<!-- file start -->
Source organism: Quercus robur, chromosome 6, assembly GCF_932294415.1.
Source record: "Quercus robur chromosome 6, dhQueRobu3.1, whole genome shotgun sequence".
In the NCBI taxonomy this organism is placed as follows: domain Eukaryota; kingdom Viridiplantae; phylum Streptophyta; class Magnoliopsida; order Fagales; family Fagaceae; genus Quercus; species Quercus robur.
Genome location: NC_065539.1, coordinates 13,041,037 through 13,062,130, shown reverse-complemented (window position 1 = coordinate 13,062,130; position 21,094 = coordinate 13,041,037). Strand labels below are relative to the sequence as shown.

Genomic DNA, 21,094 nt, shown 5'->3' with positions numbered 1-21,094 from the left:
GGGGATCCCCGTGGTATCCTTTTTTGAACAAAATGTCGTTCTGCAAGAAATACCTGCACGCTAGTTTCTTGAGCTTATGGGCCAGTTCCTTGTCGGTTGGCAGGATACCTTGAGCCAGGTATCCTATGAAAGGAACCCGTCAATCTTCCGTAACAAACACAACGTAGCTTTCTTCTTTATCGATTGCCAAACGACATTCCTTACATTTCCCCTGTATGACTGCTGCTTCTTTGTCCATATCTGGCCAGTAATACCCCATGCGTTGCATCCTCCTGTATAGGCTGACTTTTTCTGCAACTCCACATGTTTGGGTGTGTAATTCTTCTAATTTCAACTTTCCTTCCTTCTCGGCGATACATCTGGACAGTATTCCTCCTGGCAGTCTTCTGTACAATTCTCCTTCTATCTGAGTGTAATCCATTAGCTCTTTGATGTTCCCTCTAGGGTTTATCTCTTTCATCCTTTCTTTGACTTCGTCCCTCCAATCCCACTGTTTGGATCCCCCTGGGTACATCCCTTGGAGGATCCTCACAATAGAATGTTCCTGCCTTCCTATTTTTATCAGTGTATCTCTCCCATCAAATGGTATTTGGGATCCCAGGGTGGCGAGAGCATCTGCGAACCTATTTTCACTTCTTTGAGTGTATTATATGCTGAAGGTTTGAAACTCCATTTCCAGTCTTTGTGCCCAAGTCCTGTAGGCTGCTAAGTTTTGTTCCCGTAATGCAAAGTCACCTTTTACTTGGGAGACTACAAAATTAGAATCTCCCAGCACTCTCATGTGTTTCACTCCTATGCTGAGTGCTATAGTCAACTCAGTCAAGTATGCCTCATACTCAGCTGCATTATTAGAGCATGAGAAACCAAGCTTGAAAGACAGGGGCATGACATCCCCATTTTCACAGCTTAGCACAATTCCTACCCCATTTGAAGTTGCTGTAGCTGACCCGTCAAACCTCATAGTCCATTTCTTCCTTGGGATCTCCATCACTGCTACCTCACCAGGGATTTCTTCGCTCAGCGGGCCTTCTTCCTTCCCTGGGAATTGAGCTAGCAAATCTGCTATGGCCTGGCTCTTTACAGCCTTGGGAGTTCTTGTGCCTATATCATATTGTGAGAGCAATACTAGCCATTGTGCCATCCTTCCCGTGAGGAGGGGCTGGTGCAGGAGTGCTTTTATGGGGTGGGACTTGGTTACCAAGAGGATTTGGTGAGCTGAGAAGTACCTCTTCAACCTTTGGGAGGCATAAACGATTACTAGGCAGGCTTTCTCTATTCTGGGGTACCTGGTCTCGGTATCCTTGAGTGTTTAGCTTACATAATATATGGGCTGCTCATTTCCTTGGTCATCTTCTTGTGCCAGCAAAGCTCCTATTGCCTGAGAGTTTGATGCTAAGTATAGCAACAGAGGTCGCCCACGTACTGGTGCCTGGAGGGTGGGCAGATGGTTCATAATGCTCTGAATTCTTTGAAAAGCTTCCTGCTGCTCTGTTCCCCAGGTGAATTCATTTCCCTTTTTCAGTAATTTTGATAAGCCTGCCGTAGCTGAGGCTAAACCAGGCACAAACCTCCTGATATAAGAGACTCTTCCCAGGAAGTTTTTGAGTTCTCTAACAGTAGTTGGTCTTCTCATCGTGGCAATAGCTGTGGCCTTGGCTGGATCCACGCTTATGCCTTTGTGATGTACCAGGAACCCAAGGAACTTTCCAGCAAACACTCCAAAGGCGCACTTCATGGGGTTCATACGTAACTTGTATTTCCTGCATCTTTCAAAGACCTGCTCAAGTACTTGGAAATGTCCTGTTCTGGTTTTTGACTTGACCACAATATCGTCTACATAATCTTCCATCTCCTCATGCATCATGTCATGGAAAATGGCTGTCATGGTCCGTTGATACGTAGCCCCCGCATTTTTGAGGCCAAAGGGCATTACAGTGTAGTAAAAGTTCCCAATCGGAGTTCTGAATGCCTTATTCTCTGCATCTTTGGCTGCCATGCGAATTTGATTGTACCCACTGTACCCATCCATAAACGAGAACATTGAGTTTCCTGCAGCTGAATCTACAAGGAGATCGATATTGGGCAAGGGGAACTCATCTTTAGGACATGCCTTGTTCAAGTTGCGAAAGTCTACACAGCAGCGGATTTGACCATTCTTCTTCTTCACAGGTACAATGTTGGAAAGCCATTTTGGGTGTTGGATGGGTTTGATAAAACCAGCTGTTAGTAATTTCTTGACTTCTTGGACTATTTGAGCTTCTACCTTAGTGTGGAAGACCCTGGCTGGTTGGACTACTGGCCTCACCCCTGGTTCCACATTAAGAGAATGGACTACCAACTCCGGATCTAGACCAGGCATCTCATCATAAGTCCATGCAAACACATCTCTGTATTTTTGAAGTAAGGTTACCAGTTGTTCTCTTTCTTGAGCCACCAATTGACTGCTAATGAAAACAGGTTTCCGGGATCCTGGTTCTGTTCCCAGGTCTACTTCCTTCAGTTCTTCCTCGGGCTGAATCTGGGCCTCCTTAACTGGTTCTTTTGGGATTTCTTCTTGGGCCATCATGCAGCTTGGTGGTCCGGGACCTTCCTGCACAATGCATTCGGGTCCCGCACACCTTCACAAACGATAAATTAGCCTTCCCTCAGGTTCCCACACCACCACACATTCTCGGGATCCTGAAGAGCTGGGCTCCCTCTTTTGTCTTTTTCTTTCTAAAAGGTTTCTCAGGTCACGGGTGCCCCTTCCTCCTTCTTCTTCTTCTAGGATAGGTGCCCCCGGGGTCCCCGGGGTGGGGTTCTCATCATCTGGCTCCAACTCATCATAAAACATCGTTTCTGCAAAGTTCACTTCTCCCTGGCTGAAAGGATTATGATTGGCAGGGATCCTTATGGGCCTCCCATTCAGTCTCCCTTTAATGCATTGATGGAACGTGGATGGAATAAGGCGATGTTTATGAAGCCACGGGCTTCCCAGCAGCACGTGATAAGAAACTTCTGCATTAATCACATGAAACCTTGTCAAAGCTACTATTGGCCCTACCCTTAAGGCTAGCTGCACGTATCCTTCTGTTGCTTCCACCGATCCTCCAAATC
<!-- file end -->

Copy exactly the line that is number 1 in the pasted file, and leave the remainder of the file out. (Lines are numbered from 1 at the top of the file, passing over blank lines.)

Source organism: Quercus robur, chromosome 6, assembly GCF_932294415.1.